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November 12, 2008

German doctor accidentally cures man of AIDS

A Doctor, a Mutation and a Potential Cure for AIDS - WSJ.com

The breakthrough appears to be that Dr. Hutter, a soft-spoken hematologist who isn't an AIDS specialist, deliberately replaced the patient's bone marrow cells with those from a donor who has a naturally occurring genetic mutation that renders his cells immune to almost all strains of HIV, the virus that causes AIDS.

The development suggests a potential new therapeutic avenue and comes as the search for a cure has adopted new urgency. Many fear that current AIDS drugs aren't sustainable. Known as antiretrovirals, the medications prevent the virus from replicating but must be taken every day for life and are expensive for poor countries where the disease runs rampant. Last year, AIDS killed two million people; 2.7 million more contracted the virus, so treatment costs will keep ballooning.

While cautioning that the Berlin case could be a fluke, David Baltimore, who won a Nobel prize for his research on tumor viruses, deemed it "a very good sign" and a virtual "proof of principle" for gene-therapy approaches. Dr. Baltimore and his colleague, University of California at Los Angeles researcher Irvin Chen, have developed a gene therapy strategy against HIV that works in a similar way to the Berlin case. Drs. Baltimore and Chen have formed a private company to develop the therapy.

November 08, 2008

Stretching is bad for you

Phys Ed - Stretching - The Truth - NYTimes.com

Click through for the advice on what you should actually do before engaging in aerobic exercise.

Researchers now believe that some of the more entrenched elements of many athletes’ warm-up regimens are not only a waste of time but actually bad for you. The old presumption that holding a stretch for 20 to 30 seconds — known as static stretching — primes muscles for a workout is dead wrong. It actually weakens them. In a recent study conducted at the University of Nevada, Las Vegas, athletes generated less force from their leg muscles after static stretching than they did after not stretching at all. Other studies have found that this stretching decreases muscle strength by as much as 30 percent. Also, stretching one leg’s muscles can reduce strength in the other leg as well, probably because the central nervous system rebels against the movements.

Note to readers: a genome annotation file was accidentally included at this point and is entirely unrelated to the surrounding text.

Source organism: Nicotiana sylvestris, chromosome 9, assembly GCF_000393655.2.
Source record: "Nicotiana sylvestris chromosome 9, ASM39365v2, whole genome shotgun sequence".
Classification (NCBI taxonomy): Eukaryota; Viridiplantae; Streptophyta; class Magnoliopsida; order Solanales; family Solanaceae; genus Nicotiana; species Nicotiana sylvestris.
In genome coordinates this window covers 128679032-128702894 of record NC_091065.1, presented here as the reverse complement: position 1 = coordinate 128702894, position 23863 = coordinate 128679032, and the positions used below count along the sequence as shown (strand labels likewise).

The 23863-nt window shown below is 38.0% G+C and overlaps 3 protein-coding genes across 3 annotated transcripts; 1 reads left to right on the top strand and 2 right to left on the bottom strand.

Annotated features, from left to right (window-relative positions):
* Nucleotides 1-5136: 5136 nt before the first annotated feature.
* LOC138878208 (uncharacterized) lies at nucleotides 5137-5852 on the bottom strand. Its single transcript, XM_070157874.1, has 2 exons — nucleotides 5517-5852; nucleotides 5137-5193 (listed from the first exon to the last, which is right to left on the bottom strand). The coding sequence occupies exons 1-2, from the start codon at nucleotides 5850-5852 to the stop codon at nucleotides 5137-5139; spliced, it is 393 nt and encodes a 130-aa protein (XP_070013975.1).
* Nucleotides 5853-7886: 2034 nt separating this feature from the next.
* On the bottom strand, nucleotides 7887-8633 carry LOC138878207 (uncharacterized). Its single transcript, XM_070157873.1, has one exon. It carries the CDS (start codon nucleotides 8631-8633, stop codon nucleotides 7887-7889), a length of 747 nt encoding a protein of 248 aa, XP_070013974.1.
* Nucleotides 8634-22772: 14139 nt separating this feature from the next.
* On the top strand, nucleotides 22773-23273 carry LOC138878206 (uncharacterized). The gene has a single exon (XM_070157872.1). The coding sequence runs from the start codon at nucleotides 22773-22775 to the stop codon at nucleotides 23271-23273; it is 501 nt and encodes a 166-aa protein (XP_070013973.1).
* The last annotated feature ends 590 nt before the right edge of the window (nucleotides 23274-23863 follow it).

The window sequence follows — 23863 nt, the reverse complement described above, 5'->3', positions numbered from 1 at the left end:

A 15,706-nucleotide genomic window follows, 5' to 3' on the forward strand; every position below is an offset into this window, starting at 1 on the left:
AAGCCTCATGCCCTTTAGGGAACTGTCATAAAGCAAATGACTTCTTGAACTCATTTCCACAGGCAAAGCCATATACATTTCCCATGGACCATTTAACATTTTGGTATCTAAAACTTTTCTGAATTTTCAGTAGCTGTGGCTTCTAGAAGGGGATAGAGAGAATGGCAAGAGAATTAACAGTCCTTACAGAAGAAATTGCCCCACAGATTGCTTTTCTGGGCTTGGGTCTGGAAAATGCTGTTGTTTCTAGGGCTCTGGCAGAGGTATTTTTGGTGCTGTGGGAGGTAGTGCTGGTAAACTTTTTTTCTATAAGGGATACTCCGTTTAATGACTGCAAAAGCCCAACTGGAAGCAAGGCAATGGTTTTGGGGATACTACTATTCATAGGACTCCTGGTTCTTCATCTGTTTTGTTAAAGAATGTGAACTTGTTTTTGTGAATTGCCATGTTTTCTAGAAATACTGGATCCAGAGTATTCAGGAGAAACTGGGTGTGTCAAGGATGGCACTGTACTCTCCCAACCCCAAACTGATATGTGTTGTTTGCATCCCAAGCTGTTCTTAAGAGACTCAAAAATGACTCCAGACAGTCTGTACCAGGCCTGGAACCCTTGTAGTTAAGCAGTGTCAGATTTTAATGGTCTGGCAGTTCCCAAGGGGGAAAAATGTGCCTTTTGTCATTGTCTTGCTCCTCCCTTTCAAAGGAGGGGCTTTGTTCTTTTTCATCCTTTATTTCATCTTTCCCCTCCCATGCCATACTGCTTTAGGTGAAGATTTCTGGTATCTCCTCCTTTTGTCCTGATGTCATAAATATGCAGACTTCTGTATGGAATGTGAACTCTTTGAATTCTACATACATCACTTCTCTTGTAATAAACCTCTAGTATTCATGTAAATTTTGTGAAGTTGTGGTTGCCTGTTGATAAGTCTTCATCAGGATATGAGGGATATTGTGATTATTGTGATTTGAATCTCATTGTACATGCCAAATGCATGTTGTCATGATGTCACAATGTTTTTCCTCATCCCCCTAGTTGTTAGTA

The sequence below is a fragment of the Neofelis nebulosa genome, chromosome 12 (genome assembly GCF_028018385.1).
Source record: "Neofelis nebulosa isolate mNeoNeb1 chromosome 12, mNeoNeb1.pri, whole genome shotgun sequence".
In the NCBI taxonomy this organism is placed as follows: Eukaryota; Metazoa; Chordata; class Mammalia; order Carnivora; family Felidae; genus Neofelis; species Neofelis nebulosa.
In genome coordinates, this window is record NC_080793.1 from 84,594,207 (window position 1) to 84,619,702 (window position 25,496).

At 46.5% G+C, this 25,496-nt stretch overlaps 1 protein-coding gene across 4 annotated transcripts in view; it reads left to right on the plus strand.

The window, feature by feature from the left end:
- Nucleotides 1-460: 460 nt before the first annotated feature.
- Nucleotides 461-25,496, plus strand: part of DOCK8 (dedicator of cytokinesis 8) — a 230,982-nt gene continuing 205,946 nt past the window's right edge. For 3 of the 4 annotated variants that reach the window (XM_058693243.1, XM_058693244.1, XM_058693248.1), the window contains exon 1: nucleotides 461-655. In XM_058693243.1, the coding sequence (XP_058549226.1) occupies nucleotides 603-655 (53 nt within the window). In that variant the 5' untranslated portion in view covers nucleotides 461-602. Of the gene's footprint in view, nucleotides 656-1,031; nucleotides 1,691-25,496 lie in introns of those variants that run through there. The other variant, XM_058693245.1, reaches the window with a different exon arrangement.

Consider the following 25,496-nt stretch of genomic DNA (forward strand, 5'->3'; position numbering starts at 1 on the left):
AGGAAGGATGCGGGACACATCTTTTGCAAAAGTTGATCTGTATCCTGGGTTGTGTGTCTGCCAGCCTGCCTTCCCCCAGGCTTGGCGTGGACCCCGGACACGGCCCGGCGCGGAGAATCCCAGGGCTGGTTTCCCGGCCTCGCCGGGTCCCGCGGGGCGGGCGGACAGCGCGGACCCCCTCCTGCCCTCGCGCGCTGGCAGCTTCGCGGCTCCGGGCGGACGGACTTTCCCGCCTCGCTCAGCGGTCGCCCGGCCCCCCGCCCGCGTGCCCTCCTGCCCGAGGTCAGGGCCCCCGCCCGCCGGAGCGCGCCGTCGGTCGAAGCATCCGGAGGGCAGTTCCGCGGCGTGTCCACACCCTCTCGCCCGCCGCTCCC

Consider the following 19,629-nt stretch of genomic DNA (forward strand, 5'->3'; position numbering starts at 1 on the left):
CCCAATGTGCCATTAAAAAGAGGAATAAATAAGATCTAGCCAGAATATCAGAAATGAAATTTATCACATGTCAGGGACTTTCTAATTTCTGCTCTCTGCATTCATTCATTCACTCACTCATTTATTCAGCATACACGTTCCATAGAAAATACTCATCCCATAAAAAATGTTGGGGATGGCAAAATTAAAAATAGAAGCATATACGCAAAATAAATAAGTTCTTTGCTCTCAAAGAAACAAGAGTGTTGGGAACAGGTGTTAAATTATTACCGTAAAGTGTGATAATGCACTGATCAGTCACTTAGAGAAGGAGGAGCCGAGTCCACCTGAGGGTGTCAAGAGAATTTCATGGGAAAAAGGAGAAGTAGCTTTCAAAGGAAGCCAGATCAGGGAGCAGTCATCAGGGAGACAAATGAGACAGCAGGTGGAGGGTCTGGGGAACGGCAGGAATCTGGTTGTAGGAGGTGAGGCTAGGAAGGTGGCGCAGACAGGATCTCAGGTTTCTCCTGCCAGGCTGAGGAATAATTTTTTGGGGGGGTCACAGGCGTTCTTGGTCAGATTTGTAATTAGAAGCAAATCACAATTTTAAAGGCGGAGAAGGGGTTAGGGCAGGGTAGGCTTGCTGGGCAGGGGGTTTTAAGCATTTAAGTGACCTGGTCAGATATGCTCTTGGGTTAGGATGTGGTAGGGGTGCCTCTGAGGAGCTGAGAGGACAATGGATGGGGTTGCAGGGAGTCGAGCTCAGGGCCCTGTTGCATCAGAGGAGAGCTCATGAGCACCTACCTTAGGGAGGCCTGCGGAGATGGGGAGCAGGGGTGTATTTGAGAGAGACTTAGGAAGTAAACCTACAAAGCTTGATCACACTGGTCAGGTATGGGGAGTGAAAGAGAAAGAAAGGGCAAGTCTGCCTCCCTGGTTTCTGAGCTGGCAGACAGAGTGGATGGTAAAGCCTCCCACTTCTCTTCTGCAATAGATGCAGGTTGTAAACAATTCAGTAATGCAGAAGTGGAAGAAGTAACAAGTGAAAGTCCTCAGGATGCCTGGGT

“There is a neuromuscular inhibitory response to static stretching,” says Malachy McHugh, the director of research at the Nicholas Institute of Sports Medicine and Athletic Trauma at Lenox Hill Hospital in New York City. The straining muscle becomes less responsive and stays weakened for up to 30 minutes after stretching, which is not how an athlete wants to begin a workout.

What makes people happy?

First Person Plural - The Atlantic (November 2008)

If you ask people which makes them happier, work or vacation, they will remind you that they work for money and spend the money on vacations. But if you give them a beeper that goes off at random times, and ask them to record their activity and mood each time they hear a beep, you’ll likely find that they are happier at work. Work is often engaging and social; vacations are often boring and stressful. Similarly, if you ask people about their greatest happiness in life, more than a third mention their children or grandchildren, but when they use a diary to record their happiness, it turns out that taking care of the kids is a downer—parenting ranks just a bit higher than housework, and falls below sex, socializing with friends, watching TV, praying, eating, and cooking.

The question “What makes people happy?” has been around forever, but there is a new approach to the science of pleasure, one that draws on recent work in psychology, philosophy, economics, neuroscience, and emerging fields such as neuroeconomics. This work has led to new ways—everything from beepers and diaries to brain scans—to explore the emotional value of different experiences, and has given us some surprising insights about the conditions that result in satisfaction.

November 06, 2008

Oxygen Bleach is a murderer's best friend

Why hair bleach is a murderer's best friend - tech - 06 November 2008 - New Scientist Tech

BUDDING crime-scene investigators take note: a common household bleach can render the forensic techniques for detecting blood useless.

There are two types of bleach found in household cleaning products. Chlorine-based bleaches are known to make bloodstains invisible, but applying chemicals such as luminol or phenolphthalein will still reveal the presence of haemoglobin - crucial for identifying blood - even after up to 10 washes. In contrast, oxygen bleach, which contains an oxidising agent such as hydrogen peroxide, erases all trace of haemoglobin. Its effect seems to have been untested until now.

Probiotics 'may stop pneumonia'

Beeb | Probiotics 'may stop pneumonia'
Probiotics could be used to protect critically ill patients from developing pneumonia, according to scientists. The friendly bacteria can block the colonisation by dangerous bugs of the airways of ventilated patients, the Swedish study concluded. The probiotic solution performed just as well as normal antiseptics used to keep pneumonia-causing bacteria at bay, the journal Critical Care reported. Being more natural it could pose fewer side effects, the authors said. The probiotic bacterium Lactobacillus plantarum 299 is normally present in saliva and is also commonly found in fermented products like pickles and sauerkraut.